Several operative procedures to improve elbow function of patients with the myopathic type of arthrogryposis multiplex congenita (amyoplasia) have been described. Active elbow flexion can be restored by conventional pedicle muscle transfers with use of the triceps, latissimus dorsi, or pectoralis major muscle, or with the Steindler flexorplasty. However, many of these children do not have donor muscles that are strong enough for transfer. Each of the methods mentioned above has limitations, especially in patients with amyoplasia. Pectoralis major transfer is associated with a decreased effective arc of motion due to flexion deformity developing in the late postoperative period. Deterioration in function could be due to a tenodesis effect as well as a gradual decrease in the amplitude of contraction of the transferred muscle in the presence of a weak triceps muscle. Functional recovery following latissimus dorsi transfer in patients with amyoplasia is less predictable than that in patients with arthrogryposis because of difficulty in assessing muscle mass and strength preoperatively. Similar to the pectoralis major muscle, the latissimus dorsi muscle may be atrophied and infiltrated with fat, leading to suboptimal muscle strength. The long-term results of triceps transfer are worse than those of pectoralis major transfer because of loss of elbow extensor power, which is needed for basic activities like toileting. Another factor to be considered in patients with lower-extremity involvement is that active elbow extension is essential for using a wheelchair, and there may be restriction of motion due to a tenodesis effect. The Steindler procedure provides weak elbow flexion and results in elbow contracture, and preexisting severe wrist palmar flexion and forearm pronation deformities can be exacerbated by proximal relocation of the flexor pronator origin. Functioning free muscle transfer with use of the gracilis muscle is a reliable method for reconstruction after brachial plexus injury, obstetric brachial plexus palsy, and Volkmann contracture, as well as for restoration of function after the excision of tumors. When the lower limb is not involved in patients with amyoplasia, gracilis muscle function is usually normal. When the lower limb is involved, the gracilis muscle may have fat infiltration demonstrated by magnetic resonance imaging (MRI), in which case gracilis muscle transfer is contraindicated. In young children, the free gracilis muscle transfer is a safe technique and reinnervation of the transferred muscle occurs earlier than it does in adults. Delay in reconstruction can result in extension contracture of the elbow, which will require extensive training for effective use of the upper arm. A functioning free muscle transfer in children is technically difficult, but a better outcome can be expected with early intervention. Free muscle transfer in children differs from that in adults because the musculoskeletal structures are smaller. However, the blood vessels and nerves are not proportionately smaller, and the donor and recipient nerves and vessels are usually of adequate size to permit anastomosis without great difficulty. We have observed that the transferred muscle in children with brachial plexus injury and Volkmann contracture grew in proportion to skeletal growth. The gracilis muscle transfer had maintained an arc of elbow motion of >60° at eleven years postoperatively, although the arc gradually shifted to the flexion side because of power discrepancy between the weak triceps muscle and the strong transferred gracilis muscle. This flexion contracture is different from that seen with the pectoralis major transfer, after which the majority of patients develop flexion deformity and a decrease in the effective arc of flexion. It is imperative to perform muscle strengthening and stretching exercises for the transferred gracilis muscle and also for the triceps to avoid secondary flexion contracture following free muscle transfer. The musculocutaneous nerve was not available as a donor motor nerve in our patient, but the intercostal and spinal accessory nerves can be used as donor motor nerves. Spinal accessory nerve dissection is less invasive than intercostal nerve dissection, and the spinal accessory nerve has more motor fibers than the intercostal nerve. Only the terminal branch of the spinal accessory nerve, which innervates the middle and lower portion of the trapezius muscle, is used as a donor motor nerve for the transferred gracilis muscle. The upper portion of the trapezius remains functionally active after the nerve transfer for the gracilis and still acts as a shoulder abductor in patients with amyoplasia involving the upper limb, in whom, because of C5 and C6 nerve root involvement, shoulder function is also affected. Thus, the use of this nerve resulted in a more reinnervated muscle with preservation of the function of the upper fibers of the trapezius and reduced morbidity. The motor nerve of the transferred gracilis was coapted to the spinal accessory nerve in the supraclavicular region without tension by transiently fixing the proximal part of the muscle to the lateral part of the clavicle. Correct muscle tension is critical for good postoperative function. In the literature, most authors have reported that the original muscle length was restored by stretching the muscle until the distance between the markers, which are placed on the surface of the muscle at 5-cm intervals before harvesting, is once again 5 cm. However, we have not used this technique because we harvest the gracilis muscle with the overlying fascia to avoid postoperative adhesion, as the fascia overlying the gracilis muscle does not contract or relax with the gracilis muscle fibers; in addition, the markers of the fascia do not contribute to the landmark for muscle tension. After the distal part of the gracilis muscle was fixed to the radial tuberosity through an incision over the cubital fossa, correct muscle tension was adjusted with the shoulder in 30° of abduction and anterior flexion and the elbow in 100° of flexion. The proximal origin of the muscle was fixed to the lateral half of the clavicle with use of anchoring sutures under maximal traction. Following electromyographic documentation of reinnervation of the transferred muscle (between three and eight months postoperatively), electromyographic feedback techniques with use of small portable myotrainers with surface electrodes were employed to train the transferred muscles to move the elbow and fingers since our patient had difficulty in contracting individual muscles effectively. A prerequisite of this procedure is passive mobility of the upper-extremity joints. Repetitive, gentle, passive manipulation by the therapist and parents is indispensable for achieving passive elbow mobility. It is extremely important and very difficult to provide therapy to an infant before and after surgery. It requires dedicated and skilled therapists as well as active participation by the parents. Preoperatively, >90° of passive elbow flexion should be achieved with physiotherapy or surgical intervention (capsulotomy and triceps lengthening) in order to obtain excellent restoration of elbow flexion with a free gracilis muscle transfer. Compared with conventional procedures for restoration of active elbow flexion in patients with amyoplasia, free muscle transfer achieved optimal function without suitable donor muscles for pedicle transfer. However, this treatment requires a demanding surgical technique and adequately supervised postoperative management.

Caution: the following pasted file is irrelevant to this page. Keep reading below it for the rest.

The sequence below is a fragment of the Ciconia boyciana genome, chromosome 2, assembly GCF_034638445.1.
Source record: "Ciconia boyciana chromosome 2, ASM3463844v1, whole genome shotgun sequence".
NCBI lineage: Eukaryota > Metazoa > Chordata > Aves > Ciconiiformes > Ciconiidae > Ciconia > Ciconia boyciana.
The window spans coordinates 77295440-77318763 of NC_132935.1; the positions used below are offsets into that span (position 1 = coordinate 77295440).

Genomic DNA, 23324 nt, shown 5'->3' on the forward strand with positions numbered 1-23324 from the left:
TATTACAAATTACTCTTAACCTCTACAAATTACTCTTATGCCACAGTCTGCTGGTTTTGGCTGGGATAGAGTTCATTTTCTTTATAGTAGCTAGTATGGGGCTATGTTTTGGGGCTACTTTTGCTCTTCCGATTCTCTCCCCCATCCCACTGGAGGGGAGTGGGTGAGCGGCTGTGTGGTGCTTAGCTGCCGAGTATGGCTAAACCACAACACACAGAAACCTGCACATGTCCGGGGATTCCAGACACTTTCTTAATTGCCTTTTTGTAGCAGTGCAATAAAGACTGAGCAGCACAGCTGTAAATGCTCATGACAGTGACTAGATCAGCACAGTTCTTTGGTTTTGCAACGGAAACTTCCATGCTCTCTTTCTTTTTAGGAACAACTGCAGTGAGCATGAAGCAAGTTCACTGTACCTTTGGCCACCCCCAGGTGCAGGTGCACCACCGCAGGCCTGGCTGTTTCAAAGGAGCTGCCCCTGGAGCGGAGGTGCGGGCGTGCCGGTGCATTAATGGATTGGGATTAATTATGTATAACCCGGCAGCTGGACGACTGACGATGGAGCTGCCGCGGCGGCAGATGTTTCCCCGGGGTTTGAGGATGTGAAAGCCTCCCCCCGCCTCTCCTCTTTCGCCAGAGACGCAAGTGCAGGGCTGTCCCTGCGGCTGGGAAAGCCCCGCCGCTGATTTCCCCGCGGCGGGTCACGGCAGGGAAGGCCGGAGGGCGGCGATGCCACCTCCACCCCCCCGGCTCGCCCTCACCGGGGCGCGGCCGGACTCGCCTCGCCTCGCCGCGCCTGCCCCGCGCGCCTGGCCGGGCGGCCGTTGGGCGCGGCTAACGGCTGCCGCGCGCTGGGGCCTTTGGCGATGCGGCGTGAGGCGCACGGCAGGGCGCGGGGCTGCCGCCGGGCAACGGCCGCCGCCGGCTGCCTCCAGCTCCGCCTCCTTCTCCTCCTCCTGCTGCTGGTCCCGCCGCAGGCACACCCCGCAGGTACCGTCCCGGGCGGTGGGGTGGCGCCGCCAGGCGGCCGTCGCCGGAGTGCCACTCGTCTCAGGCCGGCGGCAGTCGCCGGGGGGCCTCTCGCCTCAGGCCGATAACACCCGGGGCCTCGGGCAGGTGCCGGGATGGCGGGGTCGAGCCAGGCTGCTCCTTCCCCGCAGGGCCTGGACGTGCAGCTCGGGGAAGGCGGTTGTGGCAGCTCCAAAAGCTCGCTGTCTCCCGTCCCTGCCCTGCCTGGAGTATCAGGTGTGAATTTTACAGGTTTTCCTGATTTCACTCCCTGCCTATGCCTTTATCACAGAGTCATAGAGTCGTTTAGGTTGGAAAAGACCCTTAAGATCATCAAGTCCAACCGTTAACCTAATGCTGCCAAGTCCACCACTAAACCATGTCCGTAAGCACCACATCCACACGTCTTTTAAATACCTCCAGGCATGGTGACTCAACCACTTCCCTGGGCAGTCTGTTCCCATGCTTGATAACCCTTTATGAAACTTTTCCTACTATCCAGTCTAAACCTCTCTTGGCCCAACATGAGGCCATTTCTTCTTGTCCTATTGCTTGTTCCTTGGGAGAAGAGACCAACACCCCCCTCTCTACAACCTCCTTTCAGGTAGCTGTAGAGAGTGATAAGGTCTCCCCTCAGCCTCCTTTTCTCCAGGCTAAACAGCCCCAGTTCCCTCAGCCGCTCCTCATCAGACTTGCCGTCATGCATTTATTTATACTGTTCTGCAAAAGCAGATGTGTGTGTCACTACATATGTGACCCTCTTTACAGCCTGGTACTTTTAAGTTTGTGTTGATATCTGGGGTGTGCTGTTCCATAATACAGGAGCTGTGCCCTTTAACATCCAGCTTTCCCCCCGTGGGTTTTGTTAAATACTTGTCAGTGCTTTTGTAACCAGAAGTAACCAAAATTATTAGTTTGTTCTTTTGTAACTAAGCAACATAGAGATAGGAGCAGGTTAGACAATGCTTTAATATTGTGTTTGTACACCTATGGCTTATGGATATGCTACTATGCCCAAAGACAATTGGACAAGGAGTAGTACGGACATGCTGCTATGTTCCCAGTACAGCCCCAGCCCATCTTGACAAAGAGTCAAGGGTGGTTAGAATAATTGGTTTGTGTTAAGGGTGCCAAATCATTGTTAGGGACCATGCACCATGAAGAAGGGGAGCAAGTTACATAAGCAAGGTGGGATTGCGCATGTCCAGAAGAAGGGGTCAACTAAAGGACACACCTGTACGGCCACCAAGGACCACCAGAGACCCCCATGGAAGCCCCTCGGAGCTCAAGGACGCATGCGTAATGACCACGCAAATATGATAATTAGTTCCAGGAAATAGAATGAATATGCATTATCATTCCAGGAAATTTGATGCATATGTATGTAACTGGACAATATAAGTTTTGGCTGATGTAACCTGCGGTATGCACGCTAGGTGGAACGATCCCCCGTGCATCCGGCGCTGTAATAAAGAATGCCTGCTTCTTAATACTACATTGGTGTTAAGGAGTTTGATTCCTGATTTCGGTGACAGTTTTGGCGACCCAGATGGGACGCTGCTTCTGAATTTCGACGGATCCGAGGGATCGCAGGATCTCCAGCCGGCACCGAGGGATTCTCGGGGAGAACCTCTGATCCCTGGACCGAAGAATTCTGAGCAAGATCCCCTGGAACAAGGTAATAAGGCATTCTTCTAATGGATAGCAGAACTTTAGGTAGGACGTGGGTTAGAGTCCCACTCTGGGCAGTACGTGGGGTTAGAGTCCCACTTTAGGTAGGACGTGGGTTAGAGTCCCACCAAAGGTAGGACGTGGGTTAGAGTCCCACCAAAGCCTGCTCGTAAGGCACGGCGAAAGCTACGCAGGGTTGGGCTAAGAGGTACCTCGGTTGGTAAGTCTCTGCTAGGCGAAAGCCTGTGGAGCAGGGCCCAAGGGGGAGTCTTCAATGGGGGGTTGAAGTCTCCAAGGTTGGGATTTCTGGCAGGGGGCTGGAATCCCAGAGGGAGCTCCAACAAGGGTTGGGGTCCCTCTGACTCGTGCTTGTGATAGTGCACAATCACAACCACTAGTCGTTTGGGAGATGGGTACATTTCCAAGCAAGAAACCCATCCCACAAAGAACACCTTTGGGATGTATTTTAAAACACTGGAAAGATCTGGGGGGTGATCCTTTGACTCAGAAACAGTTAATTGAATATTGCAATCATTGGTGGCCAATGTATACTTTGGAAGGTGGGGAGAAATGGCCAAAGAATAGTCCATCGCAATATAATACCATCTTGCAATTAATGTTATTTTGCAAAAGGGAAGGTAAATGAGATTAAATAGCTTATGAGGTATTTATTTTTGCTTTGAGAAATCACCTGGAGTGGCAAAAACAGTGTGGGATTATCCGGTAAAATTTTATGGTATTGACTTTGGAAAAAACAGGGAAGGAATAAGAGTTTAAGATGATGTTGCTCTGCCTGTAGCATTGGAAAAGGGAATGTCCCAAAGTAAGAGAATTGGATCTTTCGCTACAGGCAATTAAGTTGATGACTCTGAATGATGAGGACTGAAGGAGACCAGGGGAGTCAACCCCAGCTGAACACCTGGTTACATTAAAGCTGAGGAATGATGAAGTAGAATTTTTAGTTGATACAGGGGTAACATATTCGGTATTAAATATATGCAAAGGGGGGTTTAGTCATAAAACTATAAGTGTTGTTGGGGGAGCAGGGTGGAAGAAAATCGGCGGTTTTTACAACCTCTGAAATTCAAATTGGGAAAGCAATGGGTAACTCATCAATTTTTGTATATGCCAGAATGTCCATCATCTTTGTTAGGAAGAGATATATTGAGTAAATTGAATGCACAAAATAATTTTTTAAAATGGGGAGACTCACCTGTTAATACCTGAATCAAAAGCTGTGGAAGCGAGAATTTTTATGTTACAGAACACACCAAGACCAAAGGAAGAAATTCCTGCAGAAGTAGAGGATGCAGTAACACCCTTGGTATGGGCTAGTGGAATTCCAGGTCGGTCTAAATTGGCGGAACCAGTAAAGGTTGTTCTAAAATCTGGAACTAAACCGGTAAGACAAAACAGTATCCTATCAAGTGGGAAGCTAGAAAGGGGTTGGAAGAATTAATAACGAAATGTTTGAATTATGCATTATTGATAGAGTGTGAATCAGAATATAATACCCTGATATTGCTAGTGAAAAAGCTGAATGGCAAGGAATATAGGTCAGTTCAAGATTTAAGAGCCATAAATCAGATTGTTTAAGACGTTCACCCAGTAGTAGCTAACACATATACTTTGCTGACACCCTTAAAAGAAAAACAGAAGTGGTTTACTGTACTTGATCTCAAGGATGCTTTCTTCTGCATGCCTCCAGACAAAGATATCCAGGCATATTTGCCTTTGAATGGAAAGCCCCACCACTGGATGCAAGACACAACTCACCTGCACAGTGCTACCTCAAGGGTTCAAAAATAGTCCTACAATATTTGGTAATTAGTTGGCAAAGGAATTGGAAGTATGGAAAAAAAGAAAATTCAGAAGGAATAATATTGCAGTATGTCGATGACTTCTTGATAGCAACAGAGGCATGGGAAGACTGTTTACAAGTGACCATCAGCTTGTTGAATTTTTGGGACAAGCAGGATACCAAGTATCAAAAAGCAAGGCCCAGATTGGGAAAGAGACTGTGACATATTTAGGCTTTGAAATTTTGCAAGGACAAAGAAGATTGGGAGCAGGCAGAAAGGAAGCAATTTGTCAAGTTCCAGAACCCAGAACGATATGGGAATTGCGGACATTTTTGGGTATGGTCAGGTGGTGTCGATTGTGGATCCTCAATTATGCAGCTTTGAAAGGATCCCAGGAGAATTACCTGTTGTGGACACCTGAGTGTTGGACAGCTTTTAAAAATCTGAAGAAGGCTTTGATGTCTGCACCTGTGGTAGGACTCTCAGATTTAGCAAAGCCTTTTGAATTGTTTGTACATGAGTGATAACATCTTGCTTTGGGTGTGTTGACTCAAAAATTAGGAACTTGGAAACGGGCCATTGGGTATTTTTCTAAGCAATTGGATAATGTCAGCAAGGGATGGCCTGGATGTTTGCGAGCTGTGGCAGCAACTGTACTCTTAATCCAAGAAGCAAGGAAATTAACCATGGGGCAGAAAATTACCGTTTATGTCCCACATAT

Reference: Doi K, Arakawa Y, Hattori Y, Baliarsing AS. Restoration of elbow flexion with functioning free muscle transfer in arthrogryposis. A report of two cases. J Bone Joint Am. 2011;93:e105. doi:10.2106/JBJS.J.01846

The anatomical structures that are preferred for anastomosis of the transferred gracilis motor nerve, artery, and vein, respectively, are which of the following?

Spinal accessory nerve, axillary artery, axillary vein


Spinal accessory nerve, thoracoacromial artery, cephalic vein


Suprascapular nerve, suprascapular artery, cephalic vein


Musculocutaneous nerve, anterior circumflex humeral artery, axillary vein